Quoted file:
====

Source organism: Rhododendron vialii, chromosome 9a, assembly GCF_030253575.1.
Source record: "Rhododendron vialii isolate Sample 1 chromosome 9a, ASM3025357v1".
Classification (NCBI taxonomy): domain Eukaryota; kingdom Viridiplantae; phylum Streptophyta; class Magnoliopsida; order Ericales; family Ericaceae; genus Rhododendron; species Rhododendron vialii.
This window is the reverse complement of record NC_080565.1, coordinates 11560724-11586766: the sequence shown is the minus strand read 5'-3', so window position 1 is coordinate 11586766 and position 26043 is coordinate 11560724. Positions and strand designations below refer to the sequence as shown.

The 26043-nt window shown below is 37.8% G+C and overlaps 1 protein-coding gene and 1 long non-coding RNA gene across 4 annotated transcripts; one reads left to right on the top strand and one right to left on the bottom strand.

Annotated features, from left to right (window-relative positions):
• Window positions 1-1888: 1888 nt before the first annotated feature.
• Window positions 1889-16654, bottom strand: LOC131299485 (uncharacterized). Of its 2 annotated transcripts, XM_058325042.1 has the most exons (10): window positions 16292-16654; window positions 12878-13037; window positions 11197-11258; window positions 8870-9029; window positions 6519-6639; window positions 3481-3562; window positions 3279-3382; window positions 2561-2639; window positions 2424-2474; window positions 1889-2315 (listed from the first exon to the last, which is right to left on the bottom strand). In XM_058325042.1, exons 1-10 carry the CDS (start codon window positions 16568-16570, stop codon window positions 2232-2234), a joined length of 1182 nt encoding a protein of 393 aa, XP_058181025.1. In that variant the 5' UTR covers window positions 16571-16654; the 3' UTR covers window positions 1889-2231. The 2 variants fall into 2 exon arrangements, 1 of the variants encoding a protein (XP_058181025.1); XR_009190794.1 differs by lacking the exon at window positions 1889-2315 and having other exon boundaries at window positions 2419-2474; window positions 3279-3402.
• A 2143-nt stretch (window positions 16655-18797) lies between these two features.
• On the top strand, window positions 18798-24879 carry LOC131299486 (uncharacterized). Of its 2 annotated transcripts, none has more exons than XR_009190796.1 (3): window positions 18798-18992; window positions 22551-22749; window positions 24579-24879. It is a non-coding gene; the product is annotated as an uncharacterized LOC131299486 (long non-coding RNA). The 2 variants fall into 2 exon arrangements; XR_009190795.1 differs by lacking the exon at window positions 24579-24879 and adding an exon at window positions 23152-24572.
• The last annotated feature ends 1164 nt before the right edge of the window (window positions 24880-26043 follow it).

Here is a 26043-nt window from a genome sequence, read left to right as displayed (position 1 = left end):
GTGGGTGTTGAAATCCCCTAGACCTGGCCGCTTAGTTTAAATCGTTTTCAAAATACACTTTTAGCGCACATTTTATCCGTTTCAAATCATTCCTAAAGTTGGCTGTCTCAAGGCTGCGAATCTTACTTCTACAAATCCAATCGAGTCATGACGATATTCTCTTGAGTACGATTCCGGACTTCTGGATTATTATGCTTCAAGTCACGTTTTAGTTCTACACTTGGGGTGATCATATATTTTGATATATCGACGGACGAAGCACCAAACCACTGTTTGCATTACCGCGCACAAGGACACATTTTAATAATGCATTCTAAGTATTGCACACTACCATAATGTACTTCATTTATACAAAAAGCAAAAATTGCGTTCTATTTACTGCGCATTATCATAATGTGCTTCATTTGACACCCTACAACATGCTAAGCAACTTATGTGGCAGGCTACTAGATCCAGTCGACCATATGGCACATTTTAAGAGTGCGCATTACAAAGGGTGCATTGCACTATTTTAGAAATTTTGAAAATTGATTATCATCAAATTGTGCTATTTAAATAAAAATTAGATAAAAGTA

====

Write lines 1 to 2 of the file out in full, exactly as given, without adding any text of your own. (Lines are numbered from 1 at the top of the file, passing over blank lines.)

Source organism: Rhododendron vialii, chromosome 9a, assembly GCF_030253575.1.
Source record: "Rhododendron vialii isolate Sample 1 chromosome 9a, ASM3025357v1".